• They choose to swim against the stream, to be unreasonable,

  • to try new business models, to create innovation.

  • There are actually four characteristics for a social enterprise I want to share.

  • The first is every social entrepreneur has a theory of change,

  • something they want to change in this world.

  • Impact is their major driver. Impact is what starts it all.

  • They want to create that change through a viable business model,

  • through a market-based solution, which means they don't want

  • to be dependent on subsidies, and grants, or on the government.

  • They want to build a market-based solution, which also means

  • that they can scale that solution if they make their business grow,

  • and it means the solution is sustainable.

  • The most ambitious ones want systemic change,

  • want that change to be much bigger than their own enterprise.

  • So let's look at the Netherlands.

  • Do we have social entrepreneurs in the Netherlands? Yes, we do.

  • Quite a few very impressive ones, and I'll tell you about a few of them.

  • I want to start with Text To Change.

  • Text To Change is a social enterprise started in 2007 by Bas and Hajo,

  • and they wanted to use mobile technology, SMS messaging,

  • to reach the unreachable people in the outskirts of the world,

  • to bring development, health care, education.

  • It was deemed totally unreasonable.

  • First of all, you don't combine mobile phones and healthcare

  • and secondly, these people in the outskirts of Africa

  • would never be able to access mobile phones - this was 2007.

  • Today, 700 million people in Africa have a mobile phone,

  • which is almost 60% of the continent,

  • and people are expecting that next year it's already going to be 85%.

  • Text To Change has done 70 projects in 16 countries,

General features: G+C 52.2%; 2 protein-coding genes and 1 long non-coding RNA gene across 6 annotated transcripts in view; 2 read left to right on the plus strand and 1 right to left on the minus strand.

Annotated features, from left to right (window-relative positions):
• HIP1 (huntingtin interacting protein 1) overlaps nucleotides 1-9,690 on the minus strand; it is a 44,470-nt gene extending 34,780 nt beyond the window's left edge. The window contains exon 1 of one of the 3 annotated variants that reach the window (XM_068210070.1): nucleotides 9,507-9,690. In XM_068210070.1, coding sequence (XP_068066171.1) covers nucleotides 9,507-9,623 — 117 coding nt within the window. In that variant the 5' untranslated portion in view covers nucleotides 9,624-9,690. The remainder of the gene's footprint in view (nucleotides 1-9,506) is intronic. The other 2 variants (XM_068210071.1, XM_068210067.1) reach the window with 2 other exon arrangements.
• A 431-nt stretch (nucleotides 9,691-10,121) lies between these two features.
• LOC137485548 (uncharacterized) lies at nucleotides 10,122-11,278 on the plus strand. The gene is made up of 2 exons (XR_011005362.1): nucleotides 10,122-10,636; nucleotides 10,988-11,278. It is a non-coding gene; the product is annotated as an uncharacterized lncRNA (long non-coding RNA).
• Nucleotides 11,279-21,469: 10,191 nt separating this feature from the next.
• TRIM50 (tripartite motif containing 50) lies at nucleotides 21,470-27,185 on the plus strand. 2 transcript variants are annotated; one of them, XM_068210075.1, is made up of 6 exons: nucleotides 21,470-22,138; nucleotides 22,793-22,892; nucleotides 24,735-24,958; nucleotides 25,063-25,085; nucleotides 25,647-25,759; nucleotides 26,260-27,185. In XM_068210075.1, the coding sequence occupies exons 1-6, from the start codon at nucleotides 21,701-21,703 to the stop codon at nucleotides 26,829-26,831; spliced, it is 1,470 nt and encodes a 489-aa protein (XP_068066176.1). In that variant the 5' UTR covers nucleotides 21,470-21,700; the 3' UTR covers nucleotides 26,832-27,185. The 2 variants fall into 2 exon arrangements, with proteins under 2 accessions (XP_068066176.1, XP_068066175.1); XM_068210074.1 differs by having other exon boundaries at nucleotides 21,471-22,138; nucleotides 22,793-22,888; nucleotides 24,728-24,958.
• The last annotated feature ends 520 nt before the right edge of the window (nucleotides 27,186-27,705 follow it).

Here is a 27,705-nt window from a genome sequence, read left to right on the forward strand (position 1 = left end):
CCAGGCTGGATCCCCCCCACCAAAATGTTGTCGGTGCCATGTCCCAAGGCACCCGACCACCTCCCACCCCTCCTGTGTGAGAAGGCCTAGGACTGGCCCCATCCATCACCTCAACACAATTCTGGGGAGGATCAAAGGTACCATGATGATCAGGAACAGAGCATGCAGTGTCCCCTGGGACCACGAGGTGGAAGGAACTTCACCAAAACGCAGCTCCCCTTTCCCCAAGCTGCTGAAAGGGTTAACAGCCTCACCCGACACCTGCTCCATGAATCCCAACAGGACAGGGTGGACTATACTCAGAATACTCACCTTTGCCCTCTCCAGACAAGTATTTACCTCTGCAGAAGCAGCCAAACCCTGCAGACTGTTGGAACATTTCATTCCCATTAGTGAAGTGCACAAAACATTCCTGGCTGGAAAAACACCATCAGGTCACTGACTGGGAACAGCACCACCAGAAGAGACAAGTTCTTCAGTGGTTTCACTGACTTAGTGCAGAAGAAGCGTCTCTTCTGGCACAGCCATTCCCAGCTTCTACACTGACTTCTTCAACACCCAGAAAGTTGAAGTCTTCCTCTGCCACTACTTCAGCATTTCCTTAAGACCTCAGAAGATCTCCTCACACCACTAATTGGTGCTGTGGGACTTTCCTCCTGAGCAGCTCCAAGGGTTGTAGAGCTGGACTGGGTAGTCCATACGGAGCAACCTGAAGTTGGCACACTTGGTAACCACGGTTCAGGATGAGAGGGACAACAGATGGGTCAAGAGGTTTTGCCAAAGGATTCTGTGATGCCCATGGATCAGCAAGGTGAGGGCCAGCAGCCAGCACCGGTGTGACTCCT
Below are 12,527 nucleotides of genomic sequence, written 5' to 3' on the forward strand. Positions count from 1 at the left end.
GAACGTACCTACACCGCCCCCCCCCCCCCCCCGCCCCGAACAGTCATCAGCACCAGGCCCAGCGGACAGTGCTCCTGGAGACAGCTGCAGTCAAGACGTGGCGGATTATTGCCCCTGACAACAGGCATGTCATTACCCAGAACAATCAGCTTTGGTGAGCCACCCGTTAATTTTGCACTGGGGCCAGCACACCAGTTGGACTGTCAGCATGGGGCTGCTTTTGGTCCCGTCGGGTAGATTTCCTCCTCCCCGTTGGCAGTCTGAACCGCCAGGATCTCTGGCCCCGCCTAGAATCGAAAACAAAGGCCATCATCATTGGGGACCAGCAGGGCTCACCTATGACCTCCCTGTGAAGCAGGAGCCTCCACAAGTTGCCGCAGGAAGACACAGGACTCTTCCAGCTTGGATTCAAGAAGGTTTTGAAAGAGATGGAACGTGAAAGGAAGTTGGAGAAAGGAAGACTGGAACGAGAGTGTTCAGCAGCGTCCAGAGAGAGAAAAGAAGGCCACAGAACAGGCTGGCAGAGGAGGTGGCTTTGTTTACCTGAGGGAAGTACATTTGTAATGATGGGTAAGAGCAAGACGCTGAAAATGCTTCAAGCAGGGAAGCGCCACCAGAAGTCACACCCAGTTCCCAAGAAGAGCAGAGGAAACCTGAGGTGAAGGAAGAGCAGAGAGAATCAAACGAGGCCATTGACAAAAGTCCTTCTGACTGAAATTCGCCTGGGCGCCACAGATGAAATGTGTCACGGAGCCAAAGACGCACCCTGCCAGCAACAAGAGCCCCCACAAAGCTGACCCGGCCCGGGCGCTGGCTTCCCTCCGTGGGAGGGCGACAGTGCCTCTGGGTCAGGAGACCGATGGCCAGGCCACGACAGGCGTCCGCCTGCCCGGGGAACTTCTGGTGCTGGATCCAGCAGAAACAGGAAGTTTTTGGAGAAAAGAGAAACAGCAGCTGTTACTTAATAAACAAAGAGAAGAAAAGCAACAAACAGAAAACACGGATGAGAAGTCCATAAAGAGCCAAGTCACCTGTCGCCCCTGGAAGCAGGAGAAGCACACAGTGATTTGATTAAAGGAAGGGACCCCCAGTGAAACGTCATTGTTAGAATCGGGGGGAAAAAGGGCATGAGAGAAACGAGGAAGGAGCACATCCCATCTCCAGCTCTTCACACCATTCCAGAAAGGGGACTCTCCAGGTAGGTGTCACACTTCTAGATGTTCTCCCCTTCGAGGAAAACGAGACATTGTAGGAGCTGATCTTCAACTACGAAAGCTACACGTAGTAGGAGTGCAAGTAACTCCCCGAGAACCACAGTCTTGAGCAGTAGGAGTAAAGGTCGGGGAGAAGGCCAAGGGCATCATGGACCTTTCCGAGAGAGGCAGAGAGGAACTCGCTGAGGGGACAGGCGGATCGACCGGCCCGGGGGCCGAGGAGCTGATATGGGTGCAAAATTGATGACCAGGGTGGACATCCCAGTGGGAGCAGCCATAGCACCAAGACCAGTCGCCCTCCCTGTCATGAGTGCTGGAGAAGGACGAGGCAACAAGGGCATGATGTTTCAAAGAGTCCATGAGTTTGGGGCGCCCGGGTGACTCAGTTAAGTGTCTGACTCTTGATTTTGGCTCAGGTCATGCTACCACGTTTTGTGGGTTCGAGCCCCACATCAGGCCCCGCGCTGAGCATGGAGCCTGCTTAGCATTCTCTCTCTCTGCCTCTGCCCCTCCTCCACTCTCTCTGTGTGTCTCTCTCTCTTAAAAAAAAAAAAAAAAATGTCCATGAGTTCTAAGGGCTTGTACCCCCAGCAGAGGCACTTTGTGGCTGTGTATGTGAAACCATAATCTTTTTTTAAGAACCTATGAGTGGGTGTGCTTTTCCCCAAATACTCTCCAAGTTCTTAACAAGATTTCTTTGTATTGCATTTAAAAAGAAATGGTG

• also in South America and Asia,

  • and they have already sent 32 million text messages this year,

  • and we're only in April.

  • So what do these text messages do?

  • To give you one example,

  • in Uganda they made an SMS quiz about HIV/AIDS.

  • For prevention, to prevent transmission and for people to raise awareness.

  • 40% of the people that took the quiz had themselves tested at a local clinic.

  • That is progress.

  • Another unreasonable entrepreneur, who is actually from Utrecht,

  • is called Sjoerd van der Maaden from Specialisterren.

  • His unreasonable idea was he was going to to build a business

  • where he'd only employ autistic people.

  • He believes autistic people have enormous capacity

  • if you look at what they can do instead of look at what they can't do.

  • There are 26,000 people with a form of autism

  • that are highly skilled that sit at home without jobs.

  • So he built a software testing company because he knows, he has an autistic son,

  • that people with this form of autism are extremely good

  • in concentration and details, and have concrete focus.

  • He has already proven that his staff, his team, is better in testing software

  • than any other software testers around.

  • This is a successful business creating huge impact,

  • giving people that were formerly unemployed

  • a chance to be part of our society and build their own lives.

  • As you can see these social enterprises are very different

  • than commercial enterprises, or charities, or public institutions.

  • They form a thriving new sector, a sector that has continued to grow.

  • Some of them are very ambitious; they really want to change the system.

  • System change is not just about scale,

  • system change is about changing the hearts and minds of people.

  • One of those potential system changers from the Netherlands is Fairphone,

  • by Bas van Abel, who actually also lives in Utrecht.

  • (Cheering)

  • Bas wanted to change the phones we are using.

  • He was totally frustrated by the fact that they are filled

  • with raw materials from conflict areas, mined often by children.

  • They're being produced in shady factories in Asia,

  • they're totally customer unfriendly because we can't customize them,

  • we can't even change the batteries anymore

  • and they end up in e-waste dumps in Africa.

  • So what do you do?

  • You can protest against it and be an activist,

  • or you can show that it can be done differently.

  • They created the first Fairphone.

  • The system change is in the fact

  • that consumers are willing to buy this phone.

  • The fact that the consumers, that we are willing to look

  • at the different way their products are made.

  • Fairphone could potentially be a revolution in the electronics industry.

  • Of course, Bas was deemed very unreasonable

  • when he started this venture.

  • Another movement that you must have all seen,

  • and is a potential system changer, is the share economy movement.